This is not exactly news. On the one hand, it's true; solar is considerably cheaper than anything else in large swathes of the developing world and has been for a while now. It's only going to get more-so. However, that's only the case if you use it to offset grid usage; a complete off-the-grid solar system, with enough storage to see you through the night and the odd cloudy day, is still going to cost you more over its life than the equivalent grid supply. The costs are heading down, and it's not far off being worth doing in some places, but it's not there yet. There are a few cases where supply costs aren't the only consideration where solar-with-storage is already reliable for other reasons; we came across a mining outfit with a very large crusher and a very unreliable grid. Every time the grid cut out, their crusher stopped, and someone had spend a couple of hours climbing through it clearing out the half-crushed rubble before they could restart it. Concerns about the 'unreliability' of renewables are a very first-world thing, where the grid alternative has several nines of reliability; when there are more sevens than nines involved in the grid reliability, renewables suddenly look pretty reliable.
But. On the other hand, the cost numbers are a bit deceptive. The comparison, especially in the first world, is always for _new build_ capacity. So if you're looking to add 100MW capacity and the choice is between solar-with-storage and a new 100MW coal plant, solar might well out-perform coal in a few years. But if the choice is between 100MW of existing coal capacity and 100MW of new-build solar-with-storage, there's no competition and won't be, probably ever, for two reasosn: One, you've already spent the sunk costs of the coal plant and they're being amortized over the remaining life of the plant, so replacing it with solar means there is a sudden 'cost' to account for, which you've actually already spent but which you were planning to make back in the years to come but now can't. And two, because almost all the costs of renewables are in the construction phase (ie there is no fuel to buy), you need the money sooner than you do with fossil fuels, so you don't get to spend the money on something else. As a crude example, suppose you have two 100MW projects, each with a life of 20 years, one coal and one solar. The coal plant costs $50 million to build and you'll spend $50 million on fuel evenly over its 20 year life, while the solar plant costs $100 million to build with no operating costs. The overall cost is equal, but with the coal plant you have $50 million to invest in something else until you actually need the coal, while with the solar plant you've already spent your whole $100 million.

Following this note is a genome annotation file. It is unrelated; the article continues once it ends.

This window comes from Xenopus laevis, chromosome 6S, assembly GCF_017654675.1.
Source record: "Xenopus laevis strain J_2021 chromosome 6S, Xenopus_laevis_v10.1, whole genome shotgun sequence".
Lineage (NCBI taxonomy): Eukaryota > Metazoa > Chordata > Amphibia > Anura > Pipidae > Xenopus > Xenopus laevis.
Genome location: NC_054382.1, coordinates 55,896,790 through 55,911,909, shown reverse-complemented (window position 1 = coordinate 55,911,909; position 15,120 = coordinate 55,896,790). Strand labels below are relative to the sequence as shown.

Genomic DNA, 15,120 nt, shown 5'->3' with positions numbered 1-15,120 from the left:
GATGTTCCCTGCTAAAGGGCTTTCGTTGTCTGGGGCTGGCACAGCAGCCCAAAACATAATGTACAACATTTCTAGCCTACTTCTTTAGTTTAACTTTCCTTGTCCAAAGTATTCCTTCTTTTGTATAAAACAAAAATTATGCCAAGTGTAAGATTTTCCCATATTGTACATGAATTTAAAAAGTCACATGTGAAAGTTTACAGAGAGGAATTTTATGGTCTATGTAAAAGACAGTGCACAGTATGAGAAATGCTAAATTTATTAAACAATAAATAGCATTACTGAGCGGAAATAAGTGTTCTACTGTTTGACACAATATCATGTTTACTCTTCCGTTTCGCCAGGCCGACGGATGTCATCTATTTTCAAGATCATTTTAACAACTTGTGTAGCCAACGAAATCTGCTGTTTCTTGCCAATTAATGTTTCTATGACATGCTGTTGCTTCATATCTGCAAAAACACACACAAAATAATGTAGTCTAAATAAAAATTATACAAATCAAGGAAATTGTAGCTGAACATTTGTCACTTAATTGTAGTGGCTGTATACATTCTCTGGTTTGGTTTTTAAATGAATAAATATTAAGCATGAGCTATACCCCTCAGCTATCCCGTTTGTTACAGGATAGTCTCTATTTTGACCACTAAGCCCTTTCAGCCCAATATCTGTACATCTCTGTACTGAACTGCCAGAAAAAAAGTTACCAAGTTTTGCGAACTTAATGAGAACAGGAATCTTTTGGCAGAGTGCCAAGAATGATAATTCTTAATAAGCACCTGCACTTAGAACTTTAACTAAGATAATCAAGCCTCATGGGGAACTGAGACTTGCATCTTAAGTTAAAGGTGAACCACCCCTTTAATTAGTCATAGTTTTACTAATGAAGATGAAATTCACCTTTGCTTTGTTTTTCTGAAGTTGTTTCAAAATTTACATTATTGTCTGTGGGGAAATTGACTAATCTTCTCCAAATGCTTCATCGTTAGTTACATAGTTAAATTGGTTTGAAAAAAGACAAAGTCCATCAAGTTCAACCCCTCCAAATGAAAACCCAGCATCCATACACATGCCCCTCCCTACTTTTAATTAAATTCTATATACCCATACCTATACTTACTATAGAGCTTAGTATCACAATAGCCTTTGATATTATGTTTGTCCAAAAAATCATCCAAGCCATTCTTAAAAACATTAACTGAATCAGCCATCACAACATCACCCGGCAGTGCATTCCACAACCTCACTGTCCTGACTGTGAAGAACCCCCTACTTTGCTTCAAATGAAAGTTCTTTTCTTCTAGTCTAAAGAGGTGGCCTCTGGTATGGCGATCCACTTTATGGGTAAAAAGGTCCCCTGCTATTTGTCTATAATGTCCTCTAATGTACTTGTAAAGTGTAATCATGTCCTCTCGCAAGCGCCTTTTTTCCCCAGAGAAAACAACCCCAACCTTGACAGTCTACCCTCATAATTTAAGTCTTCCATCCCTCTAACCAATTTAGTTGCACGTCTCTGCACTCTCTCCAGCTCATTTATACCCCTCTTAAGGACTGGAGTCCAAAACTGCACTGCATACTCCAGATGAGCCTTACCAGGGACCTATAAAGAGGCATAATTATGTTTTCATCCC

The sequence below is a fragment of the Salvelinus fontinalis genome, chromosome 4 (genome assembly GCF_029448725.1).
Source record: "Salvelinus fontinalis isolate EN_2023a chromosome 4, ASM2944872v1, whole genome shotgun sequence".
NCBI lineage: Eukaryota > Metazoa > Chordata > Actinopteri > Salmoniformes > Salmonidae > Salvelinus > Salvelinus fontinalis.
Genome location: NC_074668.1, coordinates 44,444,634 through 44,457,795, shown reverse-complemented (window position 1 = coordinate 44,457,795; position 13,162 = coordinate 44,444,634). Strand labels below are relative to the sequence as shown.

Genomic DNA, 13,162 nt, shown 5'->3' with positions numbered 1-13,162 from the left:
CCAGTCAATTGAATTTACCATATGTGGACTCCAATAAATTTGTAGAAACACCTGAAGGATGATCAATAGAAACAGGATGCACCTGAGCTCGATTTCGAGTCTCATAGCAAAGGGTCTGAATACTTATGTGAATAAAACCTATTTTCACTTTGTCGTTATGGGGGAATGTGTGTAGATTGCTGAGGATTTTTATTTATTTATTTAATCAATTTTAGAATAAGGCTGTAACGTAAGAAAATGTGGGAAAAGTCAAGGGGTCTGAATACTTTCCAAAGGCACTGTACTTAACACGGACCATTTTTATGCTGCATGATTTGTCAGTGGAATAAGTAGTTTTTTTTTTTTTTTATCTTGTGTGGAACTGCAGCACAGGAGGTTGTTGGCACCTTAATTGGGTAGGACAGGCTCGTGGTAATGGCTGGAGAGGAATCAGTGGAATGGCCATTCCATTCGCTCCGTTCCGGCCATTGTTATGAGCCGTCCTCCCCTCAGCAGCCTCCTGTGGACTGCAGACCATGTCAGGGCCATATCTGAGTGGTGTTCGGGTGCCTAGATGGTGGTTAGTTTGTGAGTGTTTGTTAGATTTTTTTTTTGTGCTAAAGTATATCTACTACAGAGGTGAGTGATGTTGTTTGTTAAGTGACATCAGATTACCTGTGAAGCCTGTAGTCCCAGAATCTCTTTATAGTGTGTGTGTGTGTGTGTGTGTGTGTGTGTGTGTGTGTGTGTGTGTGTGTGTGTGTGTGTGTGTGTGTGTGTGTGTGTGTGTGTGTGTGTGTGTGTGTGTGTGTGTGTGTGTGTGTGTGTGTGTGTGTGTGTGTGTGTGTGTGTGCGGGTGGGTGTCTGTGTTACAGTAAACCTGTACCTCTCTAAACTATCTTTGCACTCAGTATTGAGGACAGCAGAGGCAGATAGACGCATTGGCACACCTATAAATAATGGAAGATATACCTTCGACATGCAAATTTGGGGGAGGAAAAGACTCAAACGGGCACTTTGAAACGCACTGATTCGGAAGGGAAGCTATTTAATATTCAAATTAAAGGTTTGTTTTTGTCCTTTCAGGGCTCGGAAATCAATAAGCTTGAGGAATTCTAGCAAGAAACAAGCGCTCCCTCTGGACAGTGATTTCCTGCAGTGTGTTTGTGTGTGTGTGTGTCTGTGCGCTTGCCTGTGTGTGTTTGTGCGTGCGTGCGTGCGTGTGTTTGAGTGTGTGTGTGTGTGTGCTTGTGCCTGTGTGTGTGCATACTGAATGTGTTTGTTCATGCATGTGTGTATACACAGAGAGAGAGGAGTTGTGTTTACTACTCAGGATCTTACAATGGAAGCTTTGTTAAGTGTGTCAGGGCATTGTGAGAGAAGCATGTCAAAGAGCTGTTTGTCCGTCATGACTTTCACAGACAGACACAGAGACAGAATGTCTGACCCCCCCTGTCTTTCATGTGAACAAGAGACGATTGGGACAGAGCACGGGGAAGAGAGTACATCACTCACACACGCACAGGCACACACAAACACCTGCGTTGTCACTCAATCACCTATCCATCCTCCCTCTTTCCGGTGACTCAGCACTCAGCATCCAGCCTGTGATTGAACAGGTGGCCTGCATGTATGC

The exact difference depends on the (assumed) discount rate, and what number to use is a matter of considerable controversy. See eg. the Stern review, which assumed a very low discount rate, to make spending now look more competitive than spending in the future. To go back to the example, assuming a discount rate of 3%, the solar project has to cost around $88 million to be competitive with the coal project.